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Author Topic: Magnetic Fields & Chemical Reactions  (Read 3388 times)

Offline partyhat

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Magnetic Fields & Chemical Reactions
« on: 03/02/2006 11:23:33 »

Very much a noob question here (sorry but its been 10 years since I've studied eletromagnets and chemistry in high school).

Can magnetic fields (either stationary or moving) affect chemical reactions?  As I understand it, chemical reactions are due to the sharing and exchange of electrons amongst the atoms that form the molecules.  Since electrons are affected by magnetic fields, wouldn't it be possible to trigger chemical reactions using a magnetic field configuration only?



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Re: Magnetic Fields & Chemical Reactions
« Reply #1 on: 03/02/2006 11:34:34 »
"" Scientists have demonstrated that a weak magnetic field can affect production of a certain molecule found in a photosynthetic bacterium.

This is the first time a magnetic effect of this kind has been seen, says Peter Hore, a physical chemist at the University of Oxford, UK, who led the research effort.

Chemists already knew that magnetic fields can affect certain chemical reactions involving radicals, molecules that contain unpaired electrons. But these reactions rely on molecules not found in living creatures"".

Offline Soul Surfer

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Re: Magnetic Fields & Chemical Reactions
« Reply #2 on: 03/02/2006 15:48:21 »
This question is probably more suited to the chemistry pages and it might be an idea to repost it there partyhat however I will give you some indications here.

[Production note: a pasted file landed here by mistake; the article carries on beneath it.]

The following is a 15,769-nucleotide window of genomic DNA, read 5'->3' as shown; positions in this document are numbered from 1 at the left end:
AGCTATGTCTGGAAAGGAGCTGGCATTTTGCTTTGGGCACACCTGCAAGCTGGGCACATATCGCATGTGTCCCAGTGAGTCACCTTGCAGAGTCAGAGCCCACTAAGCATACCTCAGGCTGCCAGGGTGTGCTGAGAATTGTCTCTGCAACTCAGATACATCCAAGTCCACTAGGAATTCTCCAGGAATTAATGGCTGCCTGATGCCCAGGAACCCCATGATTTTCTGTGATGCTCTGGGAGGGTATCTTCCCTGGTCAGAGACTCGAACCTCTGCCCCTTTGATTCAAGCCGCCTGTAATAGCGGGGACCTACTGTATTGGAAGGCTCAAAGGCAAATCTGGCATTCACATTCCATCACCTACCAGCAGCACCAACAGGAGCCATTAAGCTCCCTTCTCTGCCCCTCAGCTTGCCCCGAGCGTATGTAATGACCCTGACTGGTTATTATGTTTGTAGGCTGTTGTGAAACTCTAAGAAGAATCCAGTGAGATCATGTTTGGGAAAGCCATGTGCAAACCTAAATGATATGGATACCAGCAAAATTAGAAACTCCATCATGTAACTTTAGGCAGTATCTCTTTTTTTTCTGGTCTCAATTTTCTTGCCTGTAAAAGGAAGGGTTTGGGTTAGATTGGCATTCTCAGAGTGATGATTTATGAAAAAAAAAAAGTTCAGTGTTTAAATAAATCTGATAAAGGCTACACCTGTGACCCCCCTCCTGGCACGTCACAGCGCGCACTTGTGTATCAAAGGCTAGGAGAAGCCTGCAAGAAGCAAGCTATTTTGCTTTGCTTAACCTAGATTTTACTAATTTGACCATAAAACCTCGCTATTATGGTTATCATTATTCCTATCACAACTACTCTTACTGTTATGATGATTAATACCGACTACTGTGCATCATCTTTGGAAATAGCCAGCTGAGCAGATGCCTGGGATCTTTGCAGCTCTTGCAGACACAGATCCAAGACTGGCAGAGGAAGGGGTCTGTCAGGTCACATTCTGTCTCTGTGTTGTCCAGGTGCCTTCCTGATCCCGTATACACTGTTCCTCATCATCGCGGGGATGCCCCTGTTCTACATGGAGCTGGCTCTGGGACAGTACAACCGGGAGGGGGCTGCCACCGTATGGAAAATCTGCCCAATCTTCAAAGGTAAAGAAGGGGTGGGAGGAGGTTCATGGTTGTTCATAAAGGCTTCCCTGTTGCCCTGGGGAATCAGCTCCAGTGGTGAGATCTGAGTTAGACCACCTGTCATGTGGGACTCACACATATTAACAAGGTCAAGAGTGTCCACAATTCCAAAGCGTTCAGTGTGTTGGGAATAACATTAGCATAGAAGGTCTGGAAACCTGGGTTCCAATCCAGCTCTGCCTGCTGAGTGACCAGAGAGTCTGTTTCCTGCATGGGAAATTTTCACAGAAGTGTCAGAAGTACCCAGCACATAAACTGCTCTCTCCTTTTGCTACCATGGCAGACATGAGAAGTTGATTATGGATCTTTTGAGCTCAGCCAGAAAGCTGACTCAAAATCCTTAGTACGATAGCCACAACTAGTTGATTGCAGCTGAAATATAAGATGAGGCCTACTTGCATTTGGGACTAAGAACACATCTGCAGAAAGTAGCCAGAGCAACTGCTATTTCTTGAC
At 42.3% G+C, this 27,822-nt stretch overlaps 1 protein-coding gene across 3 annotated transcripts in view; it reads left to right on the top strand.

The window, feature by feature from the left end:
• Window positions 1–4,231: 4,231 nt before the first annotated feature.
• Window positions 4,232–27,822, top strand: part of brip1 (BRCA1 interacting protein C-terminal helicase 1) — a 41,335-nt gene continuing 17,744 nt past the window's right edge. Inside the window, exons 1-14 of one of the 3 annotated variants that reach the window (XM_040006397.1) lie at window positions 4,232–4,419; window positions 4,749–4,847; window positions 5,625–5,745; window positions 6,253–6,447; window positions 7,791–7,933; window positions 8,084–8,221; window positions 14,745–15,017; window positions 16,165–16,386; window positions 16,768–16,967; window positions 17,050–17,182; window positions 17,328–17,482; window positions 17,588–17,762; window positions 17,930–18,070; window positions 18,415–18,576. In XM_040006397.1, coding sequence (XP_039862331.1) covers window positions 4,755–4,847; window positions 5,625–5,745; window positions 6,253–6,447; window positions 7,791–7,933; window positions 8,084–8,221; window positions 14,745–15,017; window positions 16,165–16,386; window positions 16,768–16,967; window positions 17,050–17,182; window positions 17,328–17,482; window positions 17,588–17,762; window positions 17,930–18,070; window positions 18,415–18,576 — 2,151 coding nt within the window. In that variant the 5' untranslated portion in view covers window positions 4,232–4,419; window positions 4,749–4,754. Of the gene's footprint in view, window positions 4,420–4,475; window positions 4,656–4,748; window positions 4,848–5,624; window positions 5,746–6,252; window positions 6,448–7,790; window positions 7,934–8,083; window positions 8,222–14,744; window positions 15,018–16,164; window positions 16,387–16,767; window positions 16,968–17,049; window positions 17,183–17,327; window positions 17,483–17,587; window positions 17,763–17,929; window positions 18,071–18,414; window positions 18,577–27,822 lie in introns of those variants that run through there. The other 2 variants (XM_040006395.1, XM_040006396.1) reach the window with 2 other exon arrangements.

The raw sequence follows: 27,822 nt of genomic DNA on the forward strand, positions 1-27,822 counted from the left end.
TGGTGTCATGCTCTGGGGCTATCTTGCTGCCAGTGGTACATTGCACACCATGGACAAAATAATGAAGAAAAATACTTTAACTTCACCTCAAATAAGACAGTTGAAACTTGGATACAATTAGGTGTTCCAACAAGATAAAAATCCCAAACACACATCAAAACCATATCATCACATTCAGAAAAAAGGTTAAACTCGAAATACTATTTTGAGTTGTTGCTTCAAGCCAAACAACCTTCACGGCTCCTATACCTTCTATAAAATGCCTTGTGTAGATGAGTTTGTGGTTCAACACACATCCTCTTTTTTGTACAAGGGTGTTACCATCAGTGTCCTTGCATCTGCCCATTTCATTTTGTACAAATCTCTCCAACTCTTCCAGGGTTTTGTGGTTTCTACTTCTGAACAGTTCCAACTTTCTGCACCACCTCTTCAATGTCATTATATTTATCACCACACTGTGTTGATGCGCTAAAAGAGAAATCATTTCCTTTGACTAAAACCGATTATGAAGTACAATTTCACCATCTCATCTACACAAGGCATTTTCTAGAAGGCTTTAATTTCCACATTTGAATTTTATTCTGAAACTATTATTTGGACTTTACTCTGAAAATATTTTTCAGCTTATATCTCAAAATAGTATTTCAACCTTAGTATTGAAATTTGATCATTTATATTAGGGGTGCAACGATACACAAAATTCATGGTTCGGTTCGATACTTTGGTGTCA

If you look at the electromagnetic interection strengths associated with chemical bonding you will see that the fields close to atoms can be very strong compared with those we find in everyday equipment.

This would apply to alternating fields as well as fixed ones because the energy changes in stable chemical reactions must be higher than the energy in molecules at room temeperature which is well above normal radio frequencies

So it appears unlikely that unless the generated fields are very strong that they will have much effect on chemical reactions.  One possibility could be when a n electrically polarised or magnetic atom is associated with a large molecule suspended in a liquid.  In that case electric or magnetic alignment may increase or decrease the probability that particular parts of the molecule may contact eash other and therefore affect reaction rates.

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« Last Edit: 03/02/2006 15:50:25 by Soul Surfer »

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Re: Magnetic Fields & Chemical Reactions
« Reply #2 on: 03/02/2006 15:48:21 »


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